Before beginning my career in philanthropy, I spent several years completing a master’s degree in divinity and training to become an interfaith hospital chaplain. Contrary to the images that might come to mind—solemn priests giving last rites or quoting scripture at the bedside, for instance—at its core, chaplaincy is a relational practice of presence and reflection. Those activities constitute both the process and the goal of the chaplain’s work. By bringing a compassionate, nonjudgmental presence into an often harrowing situation, chaplains can help patients begin to relate to their experience in a more open, less reactive way. This, in turn, facilitates reflection upon their circumstances, which, in a hospital setting, frequently involve facing some of life’s greatest challenges: mortality, illness, loss, changes in one’s capacities and social roles, and so on. These are the kind of emotionally charged moments that don’t just benefit from reflection but demand it.
Of course, the parameters of a typical grantor-grantee relationship are quite different, but I can’t help but bring this training with me into my work as a program officer; reflective practice becomes a part of you. At times, I have worried about its potential impact in this context: that listening too deeply could give a potential grantee the wrong idea about our interest in their work, or that I might allow myself to be taken advantage of—in short, that I might be too soft. Eventually, however, I came to grasp the obvious: that a process orientation, centered on relationship, could be of incredible benefit to my work as a program officer.
One conversation in particular was an ah-ha moment in this regard. It was my first phone meeting with a new grantee that we had invited to become a part of one of our programs. It was a warm and positive conversation, all going according to plan. The executive director with whom I was speaking was very happy to accept our grant, understood the terms and expectations, and wasn’t asking for anything else. Yet I felt that there was something else there, a certain tension in his voice indicating that there was something important that he wasn’t allowing himself to say.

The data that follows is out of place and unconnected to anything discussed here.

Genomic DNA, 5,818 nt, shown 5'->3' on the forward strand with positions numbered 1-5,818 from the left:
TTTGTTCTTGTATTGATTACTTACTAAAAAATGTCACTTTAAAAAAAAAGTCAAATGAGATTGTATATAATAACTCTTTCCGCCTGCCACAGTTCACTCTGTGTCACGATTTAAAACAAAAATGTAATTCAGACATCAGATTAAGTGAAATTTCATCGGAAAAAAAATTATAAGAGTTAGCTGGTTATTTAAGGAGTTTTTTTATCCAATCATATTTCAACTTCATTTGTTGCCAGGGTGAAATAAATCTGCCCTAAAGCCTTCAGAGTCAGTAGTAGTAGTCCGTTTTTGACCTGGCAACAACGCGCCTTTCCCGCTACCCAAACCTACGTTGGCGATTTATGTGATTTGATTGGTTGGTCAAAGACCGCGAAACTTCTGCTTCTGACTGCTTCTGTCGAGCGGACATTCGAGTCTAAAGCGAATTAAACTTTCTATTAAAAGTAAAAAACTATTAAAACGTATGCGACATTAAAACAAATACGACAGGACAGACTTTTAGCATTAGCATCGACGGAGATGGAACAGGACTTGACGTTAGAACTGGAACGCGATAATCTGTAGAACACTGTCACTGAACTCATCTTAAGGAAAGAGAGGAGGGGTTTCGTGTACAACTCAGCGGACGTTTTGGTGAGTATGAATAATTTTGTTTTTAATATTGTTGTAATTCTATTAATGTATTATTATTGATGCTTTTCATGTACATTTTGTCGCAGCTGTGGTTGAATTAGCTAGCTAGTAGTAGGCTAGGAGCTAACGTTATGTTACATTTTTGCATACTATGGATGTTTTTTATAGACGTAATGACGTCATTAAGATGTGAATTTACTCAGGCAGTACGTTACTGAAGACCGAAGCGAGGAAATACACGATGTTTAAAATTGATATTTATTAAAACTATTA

The practice of presence that I mentioned earlier involves being present to everything in the field of experience, which means being willing to take the risk of naming the elephant in the room or asking the uncomfortable question—turning towards, not away. For a chaplain, that might mean bringing up incredibly difficult topics, like suggesting that a patient start planning for their young children’s care in the event of their death. Even if it is an important and necessary topic like that, bringing it up is a risk, because it is difficult to know how someone is going to react. Emotionally charged questions can end a conversation as easily as they can deepen it.
In philanthropy, the stakes are less personal, yet still potentially daunting. In this case, I suspected that the ED felt that his organization would need additional funding in order to implement our grant in a successful and sustainable way, but didn’t want to alienate me by asking for more. So, the risk in asking the question was simply that it might mean needing to give them more money in order to implement our program. As it happened, I was right, they did need more, and I ended up asking him to give it further thought and get back to me with a revised budget.